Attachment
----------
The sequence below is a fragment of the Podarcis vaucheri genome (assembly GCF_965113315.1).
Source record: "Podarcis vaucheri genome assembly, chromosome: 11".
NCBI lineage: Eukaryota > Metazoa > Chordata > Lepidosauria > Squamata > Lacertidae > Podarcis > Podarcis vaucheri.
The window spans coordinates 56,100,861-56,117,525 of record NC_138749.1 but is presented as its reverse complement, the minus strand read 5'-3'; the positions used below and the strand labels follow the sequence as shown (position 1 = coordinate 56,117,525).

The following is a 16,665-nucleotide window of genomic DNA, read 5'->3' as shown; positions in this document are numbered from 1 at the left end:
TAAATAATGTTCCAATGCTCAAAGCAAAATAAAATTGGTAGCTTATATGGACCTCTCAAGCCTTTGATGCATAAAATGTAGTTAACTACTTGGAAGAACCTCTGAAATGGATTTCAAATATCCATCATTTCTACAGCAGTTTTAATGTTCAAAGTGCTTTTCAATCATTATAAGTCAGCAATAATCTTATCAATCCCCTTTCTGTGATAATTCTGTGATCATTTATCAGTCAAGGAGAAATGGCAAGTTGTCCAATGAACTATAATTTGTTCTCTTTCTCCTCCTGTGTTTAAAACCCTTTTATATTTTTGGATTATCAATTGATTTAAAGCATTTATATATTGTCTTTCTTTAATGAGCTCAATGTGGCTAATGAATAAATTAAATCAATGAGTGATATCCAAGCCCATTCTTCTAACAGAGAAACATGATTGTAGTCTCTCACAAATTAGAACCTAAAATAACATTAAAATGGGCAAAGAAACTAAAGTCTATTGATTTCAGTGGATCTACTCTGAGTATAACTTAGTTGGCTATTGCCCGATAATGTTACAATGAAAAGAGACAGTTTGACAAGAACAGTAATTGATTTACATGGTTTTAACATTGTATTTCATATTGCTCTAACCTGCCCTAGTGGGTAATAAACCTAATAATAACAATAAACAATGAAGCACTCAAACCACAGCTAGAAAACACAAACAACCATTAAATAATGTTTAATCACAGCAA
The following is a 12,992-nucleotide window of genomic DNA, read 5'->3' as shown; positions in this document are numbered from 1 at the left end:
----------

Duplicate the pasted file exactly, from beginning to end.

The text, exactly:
The sequence below is a fragment of the Podarcis vaucheri genome (assembly GCF_965113315.1).
Source record: "Podarcis vaucheri genome assembly, chromosome: 11".
NCBI lineage: Eukaryota > Metazoa > Chordata > Lepidosauria > Squamata > Lacertidae > Podarcis > Podarcis vaucheri.
The window spans coordinates 56,100,861-56,117,525 of record NC_138749.1 but is presented as its reverse complement, the minus strand read 5'-3'; the positions used below and the strand labels follow the sequence as shown (position 1 = coordinate 56,117,525).

The following is a 16,665-nucleotide window of genomic DNA, read 5'->3' as shown; positions in this document are numbered from 1 at the left end:
TAAATAATGTTCCAATGCTCAAAGCAAAATAAAATTGGTAGCTTATATGGACCTCTCAAGCCTTTGATGCATAAAATGTAGTTAACTACTTGGAAGAACCTCTGAAATGGATTTCAAATATCCATCATTTCTACAGCAGTTTTAATGTTCAAAGTGCTTTTCAATCATTATAAGTCAGCAATAATCTTATCAATCCCCTTTCTGTGATAATTCTGTGATCATTTATCAGTCAAGGAGAAATGGCAAGTTGTCCAATGAACTATAATTTGTTCTCTTTCTCCTCCTGTGTTTAAAACCCTTTTATATTTTTGGATTATCAATTGATTTAAAGCATTTATATATTGTCTTTCTTTAATGAGCTCAATGTGGCTAATGAATAAATTAAATCAATGAGTGATATCCAAGCCCATTCTTCTAACAGAGAAACATGATTGTAGTCTCTCACAAATTAGAACCTAAAATAACATTAAAATGGGCAAAGAAACTAAAGTCTATTGATTTCAGTGGATCTACTCTGAGTATAACTTAGTTGGCTATTGCCCGATAATGTTACAATGAAAAGAGACAGTTTGACAAGAACAGTAATTGATTTACATGGTTTTAACATTGTATTTCATATTGCTCTAACCTGCCCTAGTGGGTAATAAACCTAATAATAACAATAAACAATGAAGCACTCAAACCACAGCTAGAAAACACAAACAACCATTAAATAATGTTTAATCACAGCAA
The following is a 12,992-nucleotide window of genomic DNA, read 5'->3' as shown; positions in this document are numbered from 1 at the left end: